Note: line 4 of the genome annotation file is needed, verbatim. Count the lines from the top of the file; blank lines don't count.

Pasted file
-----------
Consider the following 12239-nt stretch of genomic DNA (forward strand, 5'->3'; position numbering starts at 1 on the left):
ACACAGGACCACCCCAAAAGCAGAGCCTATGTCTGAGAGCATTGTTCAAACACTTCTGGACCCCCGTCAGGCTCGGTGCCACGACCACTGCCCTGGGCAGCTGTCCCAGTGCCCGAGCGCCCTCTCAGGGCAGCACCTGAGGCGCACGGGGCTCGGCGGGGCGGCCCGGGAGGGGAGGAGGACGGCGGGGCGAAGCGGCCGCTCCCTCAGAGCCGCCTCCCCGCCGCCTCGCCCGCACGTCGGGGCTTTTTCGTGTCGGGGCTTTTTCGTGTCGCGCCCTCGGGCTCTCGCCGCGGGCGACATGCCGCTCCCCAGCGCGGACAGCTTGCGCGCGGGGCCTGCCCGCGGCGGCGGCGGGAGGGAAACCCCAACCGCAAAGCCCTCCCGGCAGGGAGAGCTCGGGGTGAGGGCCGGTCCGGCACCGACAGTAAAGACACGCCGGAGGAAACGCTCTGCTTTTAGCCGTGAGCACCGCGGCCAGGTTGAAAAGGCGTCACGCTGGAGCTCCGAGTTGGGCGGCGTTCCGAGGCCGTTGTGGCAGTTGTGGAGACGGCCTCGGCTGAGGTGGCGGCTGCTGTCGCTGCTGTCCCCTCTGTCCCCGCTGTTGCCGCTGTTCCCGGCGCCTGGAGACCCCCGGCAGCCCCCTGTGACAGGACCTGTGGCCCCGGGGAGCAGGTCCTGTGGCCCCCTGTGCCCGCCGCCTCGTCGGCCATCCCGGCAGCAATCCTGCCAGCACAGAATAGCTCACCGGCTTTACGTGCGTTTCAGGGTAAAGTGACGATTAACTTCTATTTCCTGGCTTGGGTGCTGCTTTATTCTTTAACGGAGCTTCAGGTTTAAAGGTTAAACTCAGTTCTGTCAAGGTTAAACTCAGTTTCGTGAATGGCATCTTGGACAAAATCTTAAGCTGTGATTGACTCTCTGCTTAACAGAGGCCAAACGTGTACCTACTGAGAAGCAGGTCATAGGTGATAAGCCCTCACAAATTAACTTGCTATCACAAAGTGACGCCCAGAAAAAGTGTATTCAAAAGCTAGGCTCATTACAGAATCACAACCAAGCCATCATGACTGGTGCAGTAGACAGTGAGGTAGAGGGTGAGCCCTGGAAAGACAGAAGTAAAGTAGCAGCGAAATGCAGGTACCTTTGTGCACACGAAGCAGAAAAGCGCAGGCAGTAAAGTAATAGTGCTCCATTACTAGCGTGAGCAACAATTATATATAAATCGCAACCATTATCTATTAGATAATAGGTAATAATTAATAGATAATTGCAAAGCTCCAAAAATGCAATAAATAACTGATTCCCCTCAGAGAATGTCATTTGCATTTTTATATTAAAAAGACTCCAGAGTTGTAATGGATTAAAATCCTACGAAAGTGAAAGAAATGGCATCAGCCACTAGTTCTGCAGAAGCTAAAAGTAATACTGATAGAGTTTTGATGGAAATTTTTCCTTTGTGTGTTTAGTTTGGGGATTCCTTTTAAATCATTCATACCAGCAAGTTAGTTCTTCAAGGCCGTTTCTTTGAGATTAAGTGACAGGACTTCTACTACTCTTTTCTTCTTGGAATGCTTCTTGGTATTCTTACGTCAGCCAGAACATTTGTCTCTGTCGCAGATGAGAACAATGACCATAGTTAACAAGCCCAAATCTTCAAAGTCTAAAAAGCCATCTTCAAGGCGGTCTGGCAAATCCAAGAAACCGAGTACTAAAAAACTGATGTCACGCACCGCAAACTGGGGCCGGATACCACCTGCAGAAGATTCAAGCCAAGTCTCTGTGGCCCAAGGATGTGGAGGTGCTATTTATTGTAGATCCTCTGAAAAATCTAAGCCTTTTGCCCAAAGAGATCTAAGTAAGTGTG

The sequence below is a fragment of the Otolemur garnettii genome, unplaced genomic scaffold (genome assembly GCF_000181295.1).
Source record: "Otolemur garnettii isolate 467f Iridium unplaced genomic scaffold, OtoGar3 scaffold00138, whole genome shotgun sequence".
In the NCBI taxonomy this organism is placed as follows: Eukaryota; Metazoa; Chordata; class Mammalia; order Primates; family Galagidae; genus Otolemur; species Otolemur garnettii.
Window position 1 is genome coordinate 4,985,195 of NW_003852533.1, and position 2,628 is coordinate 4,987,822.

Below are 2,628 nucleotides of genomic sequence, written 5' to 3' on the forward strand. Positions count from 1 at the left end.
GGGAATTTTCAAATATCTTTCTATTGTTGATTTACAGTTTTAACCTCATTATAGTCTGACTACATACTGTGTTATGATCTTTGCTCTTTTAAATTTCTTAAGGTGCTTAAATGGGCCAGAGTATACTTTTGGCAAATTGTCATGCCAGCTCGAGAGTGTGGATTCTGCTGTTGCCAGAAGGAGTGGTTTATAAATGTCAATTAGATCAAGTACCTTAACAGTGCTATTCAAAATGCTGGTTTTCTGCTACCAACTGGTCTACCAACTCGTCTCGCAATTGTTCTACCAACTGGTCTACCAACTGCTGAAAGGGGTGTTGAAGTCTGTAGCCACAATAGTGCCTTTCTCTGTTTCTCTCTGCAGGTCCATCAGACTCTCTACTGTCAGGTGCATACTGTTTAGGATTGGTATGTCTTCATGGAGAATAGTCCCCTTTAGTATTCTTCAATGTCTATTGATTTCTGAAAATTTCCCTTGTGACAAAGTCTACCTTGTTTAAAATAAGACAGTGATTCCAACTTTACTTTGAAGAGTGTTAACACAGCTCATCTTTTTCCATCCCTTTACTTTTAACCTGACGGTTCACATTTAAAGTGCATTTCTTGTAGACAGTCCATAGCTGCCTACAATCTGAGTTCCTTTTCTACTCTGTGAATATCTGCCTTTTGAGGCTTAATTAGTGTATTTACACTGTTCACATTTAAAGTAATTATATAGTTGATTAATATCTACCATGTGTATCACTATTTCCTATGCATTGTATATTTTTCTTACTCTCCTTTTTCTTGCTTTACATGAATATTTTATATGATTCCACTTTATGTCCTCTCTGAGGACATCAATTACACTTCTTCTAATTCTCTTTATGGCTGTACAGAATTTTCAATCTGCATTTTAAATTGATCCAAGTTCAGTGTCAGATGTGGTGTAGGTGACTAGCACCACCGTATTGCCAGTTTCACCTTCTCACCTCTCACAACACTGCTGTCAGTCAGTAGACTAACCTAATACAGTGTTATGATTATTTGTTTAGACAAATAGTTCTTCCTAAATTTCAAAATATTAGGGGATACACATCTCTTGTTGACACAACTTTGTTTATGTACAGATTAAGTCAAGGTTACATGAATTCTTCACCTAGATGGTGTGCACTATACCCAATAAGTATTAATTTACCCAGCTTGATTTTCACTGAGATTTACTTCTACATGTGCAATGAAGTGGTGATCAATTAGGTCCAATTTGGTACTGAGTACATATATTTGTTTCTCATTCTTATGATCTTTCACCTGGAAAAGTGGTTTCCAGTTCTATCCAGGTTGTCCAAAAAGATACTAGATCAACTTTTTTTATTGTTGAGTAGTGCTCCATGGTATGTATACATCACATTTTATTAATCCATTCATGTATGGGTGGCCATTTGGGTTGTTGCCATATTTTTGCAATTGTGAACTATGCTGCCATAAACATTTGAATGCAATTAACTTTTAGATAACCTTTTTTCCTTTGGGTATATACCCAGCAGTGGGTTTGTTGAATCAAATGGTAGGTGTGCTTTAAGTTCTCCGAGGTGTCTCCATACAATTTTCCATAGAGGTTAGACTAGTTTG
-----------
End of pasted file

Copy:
Source record: "Otolemur garnettii isolate 467f Iridium unplaced genomic scaffold, OtoGar3 scaffold00138, whole genome shotgun sequence".